On the other side of the spectrum, Susannah Crawford first became a rugby player while attending the University of Tennessee at Chattanooga. She was a dancer at the time and had never played any team sports before, but she said, “I immediately fell in love with it.” She added, “It is way more rough than dance, but I just love it.”
Regardless of the varying levels of experience in their teammates, when they all come together on the pitch, Nashville’s women’s rugby team is quite good. Playing like their team motto, “Hard as Stone. Tough as Lions,” Nashville opened its first match of the year with a dominating 67-0 shutout. In the home opener on the football field at Tennessee Preparatory School, the Stone Lions blanked a Knoxville squad, which used to be combined with the Nashville team years ago, 12-0.
The Stone Lions play as part of the True South Rugby Union and are a member club of development with USA Rugby. They compete in a division made up of teams from Knoxville, Tenn., Memphis, Tenn. and New Orleans. At the end of the season, the divisional winners move on to a regional competition. Nashville would be pitted against teams from the Carolinas and Florida for a berth in the national tournament and a shot at a national championship.
As Nashville continues divisional play this fall, O’Neill likes the Stone Lions’ chances, saying, “I think this year we have a very good shot at coming out of our region.”
One major thing standing in the way for the Stone Lions’ continued success is having a place to practice and play games on a budget. Charlie Bob’s Restaurant has graciously provided a free field for the team to use for practices, since there is no rugby park in the middle Tennessee area. Otherwise, the organization would have to rent a football field for practice, which can be hard to come by in the fall.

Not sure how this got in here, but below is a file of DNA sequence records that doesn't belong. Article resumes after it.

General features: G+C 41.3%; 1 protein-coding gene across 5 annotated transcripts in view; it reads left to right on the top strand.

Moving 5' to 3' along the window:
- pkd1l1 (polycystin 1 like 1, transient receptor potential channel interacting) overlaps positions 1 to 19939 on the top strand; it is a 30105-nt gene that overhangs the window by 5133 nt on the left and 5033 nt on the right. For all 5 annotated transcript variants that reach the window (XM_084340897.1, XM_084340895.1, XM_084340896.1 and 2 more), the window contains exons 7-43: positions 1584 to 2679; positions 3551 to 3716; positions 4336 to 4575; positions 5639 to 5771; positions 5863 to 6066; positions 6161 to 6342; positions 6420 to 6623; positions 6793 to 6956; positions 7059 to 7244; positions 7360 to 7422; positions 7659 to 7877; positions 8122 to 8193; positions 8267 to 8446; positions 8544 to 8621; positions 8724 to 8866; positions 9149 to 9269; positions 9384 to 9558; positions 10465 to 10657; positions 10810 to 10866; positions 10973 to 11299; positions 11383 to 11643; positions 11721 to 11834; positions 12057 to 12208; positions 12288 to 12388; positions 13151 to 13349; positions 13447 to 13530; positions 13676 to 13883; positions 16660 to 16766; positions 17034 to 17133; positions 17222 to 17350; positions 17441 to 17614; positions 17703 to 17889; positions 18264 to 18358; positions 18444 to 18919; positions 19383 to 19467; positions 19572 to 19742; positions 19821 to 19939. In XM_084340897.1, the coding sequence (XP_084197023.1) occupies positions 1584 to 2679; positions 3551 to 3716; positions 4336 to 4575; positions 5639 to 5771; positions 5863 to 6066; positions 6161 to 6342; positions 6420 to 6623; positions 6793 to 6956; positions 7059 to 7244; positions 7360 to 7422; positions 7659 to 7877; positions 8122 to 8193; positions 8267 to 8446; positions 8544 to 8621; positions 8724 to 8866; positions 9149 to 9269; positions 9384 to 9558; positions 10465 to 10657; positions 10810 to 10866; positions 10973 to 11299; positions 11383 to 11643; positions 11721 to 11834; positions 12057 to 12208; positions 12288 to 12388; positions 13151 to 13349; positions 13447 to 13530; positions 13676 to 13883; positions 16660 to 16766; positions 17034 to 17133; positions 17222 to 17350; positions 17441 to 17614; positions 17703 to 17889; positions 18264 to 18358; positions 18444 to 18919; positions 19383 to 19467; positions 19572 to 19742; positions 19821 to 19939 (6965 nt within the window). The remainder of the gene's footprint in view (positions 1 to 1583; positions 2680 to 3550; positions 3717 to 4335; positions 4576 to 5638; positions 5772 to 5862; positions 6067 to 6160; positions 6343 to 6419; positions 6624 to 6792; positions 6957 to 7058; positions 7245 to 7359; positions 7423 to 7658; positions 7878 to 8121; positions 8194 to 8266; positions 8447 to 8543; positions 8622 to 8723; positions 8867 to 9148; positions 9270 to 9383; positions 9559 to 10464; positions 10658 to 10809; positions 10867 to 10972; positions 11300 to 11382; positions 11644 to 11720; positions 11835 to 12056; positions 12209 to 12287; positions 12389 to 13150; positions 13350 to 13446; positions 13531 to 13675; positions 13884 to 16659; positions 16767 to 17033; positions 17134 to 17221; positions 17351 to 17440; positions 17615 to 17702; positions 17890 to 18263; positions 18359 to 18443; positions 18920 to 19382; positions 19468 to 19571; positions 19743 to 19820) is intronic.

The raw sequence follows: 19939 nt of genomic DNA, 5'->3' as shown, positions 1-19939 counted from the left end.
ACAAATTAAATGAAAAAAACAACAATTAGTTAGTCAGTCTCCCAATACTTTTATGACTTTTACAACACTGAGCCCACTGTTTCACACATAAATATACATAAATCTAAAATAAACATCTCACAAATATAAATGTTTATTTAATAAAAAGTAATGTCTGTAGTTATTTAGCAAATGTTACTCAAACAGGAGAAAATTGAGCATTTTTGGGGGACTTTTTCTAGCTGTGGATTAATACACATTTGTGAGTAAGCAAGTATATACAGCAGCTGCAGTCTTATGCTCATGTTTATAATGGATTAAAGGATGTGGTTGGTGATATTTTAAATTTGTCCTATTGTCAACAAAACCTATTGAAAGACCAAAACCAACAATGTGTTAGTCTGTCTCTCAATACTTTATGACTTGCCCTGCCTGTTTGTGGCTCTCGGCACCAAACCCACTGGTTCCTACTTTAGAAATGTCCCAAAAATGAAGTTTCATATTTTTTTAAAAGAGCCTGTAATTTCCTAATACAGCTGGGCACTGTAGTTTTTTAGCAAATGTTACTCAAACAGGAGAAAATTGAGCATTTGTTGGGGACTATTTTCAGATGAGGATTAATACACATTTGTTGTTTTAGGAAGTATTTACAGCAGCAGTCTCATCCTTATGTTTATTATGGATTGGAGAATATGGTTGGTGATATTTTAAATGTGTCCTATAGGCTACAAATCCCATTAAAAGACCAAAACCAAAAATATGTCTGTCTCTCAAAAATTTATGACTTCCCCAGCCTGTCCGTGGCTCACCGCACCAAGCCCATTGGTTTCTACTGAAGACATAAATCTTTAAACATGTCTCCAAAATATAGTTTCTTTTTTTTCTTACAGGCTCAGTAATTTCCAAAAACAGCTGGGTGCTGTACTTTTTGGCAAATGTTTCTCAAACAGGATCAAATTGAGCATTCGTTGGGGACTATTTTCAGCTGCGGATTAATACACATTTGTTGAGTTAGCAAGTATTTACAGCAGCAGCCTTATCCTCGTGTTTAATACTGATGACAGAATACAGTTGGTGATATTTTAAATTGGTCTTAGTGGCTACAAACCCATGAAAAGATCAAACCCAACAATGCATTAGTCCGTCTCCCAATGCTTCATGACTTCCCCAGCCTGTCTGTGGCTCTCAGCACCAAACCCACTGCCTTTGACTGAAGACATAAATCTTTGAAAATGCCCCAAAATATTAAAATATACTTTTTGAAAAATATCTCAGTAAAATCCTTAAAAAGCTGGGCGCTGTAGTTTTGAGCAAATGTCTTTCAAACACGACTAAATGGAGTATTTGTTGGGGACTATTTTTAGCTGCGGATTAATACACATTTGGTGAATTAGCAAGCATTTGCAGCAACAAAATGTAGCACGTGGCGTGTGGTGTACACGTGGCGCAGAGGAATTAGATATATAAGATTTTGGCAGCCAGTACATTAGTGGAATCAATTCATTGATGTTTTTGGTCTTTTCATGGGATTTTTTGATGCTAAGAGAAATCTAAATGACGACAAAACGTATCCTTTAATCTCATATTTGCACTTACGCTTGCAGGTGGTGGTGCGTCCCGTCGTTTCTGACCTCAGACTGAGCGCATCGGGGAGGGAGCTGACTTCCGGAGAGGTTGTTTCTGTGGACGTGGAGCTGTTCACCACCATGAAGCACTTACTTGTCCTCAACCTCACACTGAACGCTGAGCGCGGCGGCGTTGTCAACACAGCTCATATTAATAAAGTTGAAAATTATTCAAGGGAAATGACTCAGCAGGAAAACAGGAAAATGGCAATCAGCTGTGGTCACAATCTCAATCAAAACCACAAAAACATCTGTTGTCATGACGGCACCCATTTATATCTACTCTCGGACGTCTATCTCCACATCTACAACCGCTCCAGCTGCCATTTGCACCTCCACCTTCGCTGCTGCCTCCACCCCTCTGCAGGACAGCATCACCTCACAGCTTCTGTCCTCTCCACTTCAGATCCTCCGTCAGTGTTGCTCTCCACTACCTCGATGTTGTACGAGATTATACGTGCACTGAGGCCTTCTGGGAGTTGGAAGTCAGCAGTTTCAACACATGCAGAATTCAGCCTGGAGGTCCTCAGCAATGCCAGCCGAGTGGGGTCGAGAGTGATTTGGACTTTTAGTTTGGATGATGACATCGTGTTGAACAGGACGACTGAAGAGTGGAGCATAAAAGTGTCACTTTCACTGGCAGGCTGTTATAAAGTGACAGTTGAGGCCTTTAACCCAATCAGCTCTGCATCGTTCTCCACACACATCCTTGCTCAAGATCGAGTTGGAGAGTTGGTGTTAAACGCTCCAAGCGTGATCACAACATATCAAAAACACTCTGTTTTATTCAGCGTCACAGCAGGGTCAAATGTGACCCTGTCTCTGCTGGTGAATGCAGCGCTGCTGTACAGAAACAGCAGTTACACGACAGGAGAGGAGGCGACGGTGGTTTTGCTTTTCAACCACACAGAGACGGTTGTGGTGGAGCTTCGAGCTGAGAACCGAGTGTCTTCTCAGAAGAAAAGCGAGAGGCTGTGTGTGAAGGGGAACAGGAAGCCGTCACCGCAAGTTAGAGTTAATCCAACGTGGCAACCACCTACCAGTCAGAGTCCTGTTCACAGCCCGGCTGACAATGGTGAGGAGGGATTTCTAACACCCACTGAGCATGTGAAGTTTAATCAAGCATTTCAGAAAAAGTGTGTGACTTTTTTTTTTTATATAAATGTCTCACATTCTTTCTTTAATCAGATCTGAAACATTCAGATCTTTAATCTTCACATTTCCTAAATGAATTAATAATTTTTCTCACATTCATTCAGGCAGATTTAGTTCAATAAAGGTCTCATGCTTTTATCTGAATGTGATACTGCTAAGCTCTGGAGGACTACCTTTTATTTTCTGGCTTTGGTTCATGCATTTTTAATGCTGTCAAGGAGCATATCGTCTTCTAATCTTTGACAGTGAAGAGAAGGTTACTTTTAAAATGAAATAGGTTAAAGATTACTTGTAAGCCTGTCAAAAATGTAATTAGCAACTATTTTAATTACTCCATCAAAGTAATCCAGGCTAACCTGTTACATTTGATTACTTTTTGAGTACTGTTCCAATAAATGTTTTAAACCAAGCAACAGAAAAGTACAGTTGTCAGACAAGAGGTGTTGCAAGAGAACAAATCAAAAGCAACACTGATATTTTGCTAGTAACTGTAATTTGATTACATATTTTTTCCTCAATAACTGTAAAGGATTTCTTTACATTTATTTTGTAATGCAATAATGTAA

The club does have a few other sponsors, but it is largely self-funded by the players through fees and fundraising activities. Equipment and travel are the biggest expenses, with the teams in their division and region requiring overnight travel for away games.
A fan favorite fundraising activity that has become an annual event is the “prom dress match,” where the teams dress and play the match in prom dresses. O’Neill notes that, “Most of the dresses are ripped to pieces by the middle of the first half, but it is a very fun event to raise some funds for the team.”
Despite playing a sport many in the area may not be familiar with, the Nashville Stone Lions will continue setting up temporary lights in a field behind Charlie Bob’s. As they compete for championships on the field, they will also continue showing people in town that rugby is not merely a game of hitting the other person as hard as possible, but rather it is a very safe game that involves great strategy and skill that brings people together, all the while having fun at the same time.
O’Neill finished by saying, “This is an amazing group of women of all ages, backgrounds and walks of life who make an amazing team. The team bond and effort they put into this game is why I come back each day. I love it.”